While numbers tell a powerful story, your volunteers, loyal but small-level donors, and employees may not show up on the radar. Be sure to include those who are most connected to the cause in your planned giving marketing efforts, even if they don’t “make the cut” in your data analysis. We call these Invested Loyals, because they are emotionally invested in your organization with love, time and sometimes money.
So here’s how to cast a wider net in your planned giving marketing, and how to prioritize.
First, run your numbers on your general donor database. If you’re developing a planned giving marketing plan, consider a running your donor file through a prospect identification tool or run a few queries inside your donor management application to determine which donors have a deep connection to your organization or cause (regardless of how much they’ve given or how old they are). This would include total number of gifts, years of consecutive giving, recent/frequent gifts, volunteer status, board membership, and anyone who has made or expressed interest in a planned gift are good prospects. Draw a line where it makes budgetary sense.
Next, make a list of your Invested Loyals. Cast the net as wide as you can, and be creative. Involve your board and employees in brainstorming who your biggest fans are. The important thing here is to not overthink it.
Stop there. Now is not the time to drill down into the analysis and research your prospects. Prospect research is time consuming, and therefore expensive. Reaching out with a wide net will help you identify people who are most interested in making a planned gift, because they respond.
Then, plan your marketing campaigns. In order of prioritization for who to include in your list, identify the group in the ‘sweet spot’ where Wealth and Loyalty (Invested Loyals) overlap, then your most Loyal donors, then your Wealthy-but-less-frequent donors.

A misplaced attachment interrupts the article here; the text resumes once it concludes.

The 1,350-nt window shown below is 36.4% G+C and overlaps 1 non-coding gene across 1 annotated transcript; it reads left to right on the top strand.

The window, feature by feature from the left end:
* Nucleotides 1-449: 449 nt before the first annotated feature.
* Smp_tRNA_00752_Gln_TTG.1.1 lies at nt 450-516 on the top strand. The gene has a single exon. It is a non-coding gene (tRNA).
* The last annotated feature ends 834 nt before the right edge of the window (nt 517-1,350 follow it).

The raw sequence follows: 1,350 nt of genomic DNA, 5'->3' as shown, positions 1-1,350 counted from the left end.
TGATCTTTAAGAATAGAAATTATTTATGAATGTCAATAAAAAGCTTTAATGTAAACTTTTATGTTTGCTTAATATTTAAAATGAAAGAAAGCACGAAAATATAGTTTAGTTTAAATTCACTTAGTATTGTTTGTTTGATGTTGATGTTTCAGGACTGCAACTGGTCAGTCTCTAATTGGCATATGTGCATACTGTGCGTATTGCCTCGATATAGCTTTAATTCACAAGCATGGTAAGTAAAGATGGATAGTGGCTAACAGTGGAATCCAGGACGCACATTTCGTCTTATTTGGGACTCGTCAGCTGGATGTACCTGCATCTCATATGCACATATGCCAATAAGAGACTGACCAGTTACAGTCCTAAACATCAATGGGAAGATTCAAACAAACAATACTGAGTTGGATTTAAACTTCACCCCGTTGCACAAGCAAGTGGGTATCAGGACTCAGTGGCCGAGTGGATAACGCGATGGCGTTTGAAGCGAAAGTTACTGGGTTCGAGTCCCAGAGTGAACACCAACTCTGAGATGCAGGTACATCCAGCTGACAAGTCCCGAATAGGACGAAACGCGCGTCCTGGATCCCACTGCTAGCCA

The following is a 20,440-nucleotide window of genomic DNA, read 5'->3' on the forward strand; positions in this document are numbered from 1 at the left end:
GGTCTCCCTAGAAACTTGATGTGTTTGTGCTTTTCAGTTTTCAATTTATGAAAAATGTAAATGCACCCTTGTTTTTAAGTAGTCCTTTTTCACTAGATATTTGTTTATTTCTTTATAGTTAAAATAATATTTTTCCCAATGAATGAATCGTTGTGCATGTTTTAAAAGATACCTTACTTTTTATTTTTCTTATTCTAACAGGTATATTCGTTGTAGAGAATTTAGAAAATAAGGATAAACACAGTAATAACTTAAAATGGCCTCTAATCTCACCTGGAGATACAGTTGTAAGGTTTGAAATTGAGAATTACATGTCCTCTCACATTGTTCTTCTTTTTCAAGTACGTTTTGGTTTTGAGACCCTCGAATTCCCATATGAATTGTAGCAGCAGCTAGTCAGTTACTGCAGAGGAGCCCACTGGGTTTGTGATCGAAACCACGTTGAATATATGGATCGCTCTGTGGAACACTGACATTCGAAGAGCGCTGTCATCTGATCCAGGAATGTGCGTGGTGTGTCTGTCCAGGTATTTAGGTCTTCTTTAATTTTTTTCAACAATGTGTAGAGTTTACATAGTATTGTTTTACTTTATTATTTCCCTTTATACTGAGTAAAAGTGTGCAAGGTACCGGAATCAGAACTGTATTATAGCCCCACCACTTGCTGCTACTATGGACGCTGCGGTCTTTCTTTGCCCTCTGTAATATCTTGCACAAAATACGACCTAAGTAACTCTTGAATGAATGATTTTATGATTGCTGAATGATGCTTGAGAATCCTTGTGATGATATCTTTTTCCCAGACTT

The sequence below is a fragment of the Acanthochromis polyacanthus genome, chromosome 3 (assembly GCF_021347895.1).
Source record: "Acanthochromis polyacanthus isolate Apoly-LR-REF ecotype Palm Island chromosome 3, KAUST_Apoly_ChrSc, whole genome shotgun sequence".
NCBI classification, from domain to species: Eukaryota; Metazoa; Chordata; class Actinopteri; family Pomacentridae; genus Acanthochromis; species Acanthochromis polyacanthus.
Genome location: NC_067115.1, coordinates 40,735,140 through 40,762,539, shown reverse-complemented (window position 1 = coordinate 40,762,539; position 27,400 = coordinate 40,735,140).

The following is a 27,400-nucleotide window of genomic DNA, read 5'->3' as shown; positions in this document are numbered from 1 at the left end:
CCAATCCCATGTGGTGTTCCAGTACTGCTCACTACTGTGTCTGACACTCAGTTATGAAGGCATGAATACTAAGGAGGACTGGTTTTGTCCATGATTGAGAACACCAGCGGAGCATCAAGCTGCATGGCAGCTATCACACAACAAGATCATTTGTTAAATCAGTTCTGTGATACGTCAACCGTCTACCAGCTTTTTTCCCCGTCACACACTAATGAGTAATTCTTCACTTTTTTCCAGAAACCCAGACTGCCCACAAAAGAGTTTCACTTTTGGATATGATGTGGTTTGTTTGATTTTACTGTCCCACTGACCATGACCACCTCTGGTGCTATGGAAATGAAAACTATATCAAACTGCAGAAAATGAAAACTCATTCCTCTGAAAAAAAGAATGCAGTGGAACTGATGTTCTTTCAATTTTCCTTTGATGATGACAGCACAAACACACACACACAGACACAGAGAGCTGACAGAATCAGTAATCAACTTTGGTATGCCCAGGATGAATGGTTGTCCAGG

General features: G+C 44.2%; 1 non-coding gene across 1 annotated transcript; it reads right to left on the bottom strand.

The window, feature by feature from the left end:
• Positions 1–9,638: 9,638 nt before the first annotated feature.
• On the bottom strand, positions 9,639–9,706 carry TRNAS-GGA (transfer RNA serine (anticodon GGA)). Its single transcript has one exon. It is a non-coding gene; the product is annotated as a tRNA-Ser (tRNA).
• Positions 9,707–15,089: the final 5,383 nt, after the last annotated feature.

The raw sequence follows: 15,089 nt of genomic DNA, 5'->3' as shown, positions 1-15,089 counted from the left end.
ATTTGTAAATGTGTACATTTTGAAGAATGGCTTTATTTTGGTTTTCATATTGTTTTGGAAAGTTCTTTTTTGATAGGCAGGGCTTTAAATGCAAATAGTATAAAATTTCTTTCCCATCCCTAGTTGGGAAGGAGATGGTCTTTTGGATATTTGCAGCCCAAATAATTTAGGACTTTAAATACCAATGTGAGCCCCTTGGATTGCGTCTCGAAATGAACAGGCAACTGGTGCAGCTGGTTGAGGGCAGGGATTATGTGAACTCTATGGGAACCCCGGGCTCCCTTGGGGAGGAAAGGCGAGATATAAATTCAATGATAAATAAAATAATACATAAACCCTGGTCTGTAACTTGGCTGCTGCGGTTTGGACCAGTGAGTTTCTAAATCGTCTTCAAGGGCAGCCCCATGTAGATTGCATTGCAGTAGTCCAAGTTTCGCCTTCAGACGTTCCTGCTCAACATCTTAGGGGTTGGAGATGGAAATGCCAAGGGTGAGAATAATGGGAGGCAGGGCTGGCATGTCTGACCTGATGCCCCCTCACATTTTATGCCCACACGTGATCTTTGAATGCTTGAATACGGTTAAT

Throw out your net and see who responds.
When the marketing begins to work and you get responses via phone, email or visiting to your campaign landing pages, THEN do your prospect research! On those who respond, research and drill down into the data or information you can find about them from people who know them. Where else do they give? Where did they and their children go to school and college? What do they love about your organization, and why have they supported it (either monetarily or with time) for so long?
Fundraising is sales. Every good sales person (fundraiser) knows that knowing your prospect will help you to engage at a higher level and guide you to towards solutions that are aligned with your prospects’ philanthropic intent and giving capacity.
Before you meet or call a planned giving prospect, do your research. Just not too much before.
About the Authors
Jeff is 1000% dedicated to providing PGM’s clients with the best service and solutions in the nonprofit sector. In addition to running the company, he’s PGM’s “go to guy” for nearly any question about a project and is always a driving force in the overall strategic direction of your project.
With 25-years experience in direct marketing, Jeff has directed an amazing scope of strategic marketing projects, particularly in higher education and independent schools. Aside from his planned giving speciality, he’s produced highly-personalized student recruitment campaigns delivered to hundreds of thousands of prospects, as well as annual reports, capital/annual campaign brochures/mailers and course catalogues.
With over 20 years of marketing and operations experience and a degree from the University of Pennsylvania, Allison has held marketing posts at some of the most recognized companies in the world: Viacom, Disney, MTV, Grey Advertising, ESPN, and Yahoo! In addition, she has managed dozens of direct marketing campaigns for nonprofit organizations and schools of all sizes.
When she’s not swimming laps at the pool or knitting someone a sweater, she spends much of her free time with her husband and son. For philanthropy, she enjoys supporting for her son’s school PTO by managing its marketing and website and volunteering for WHYY fundraising, Cradles to Crayons, and Philabundance.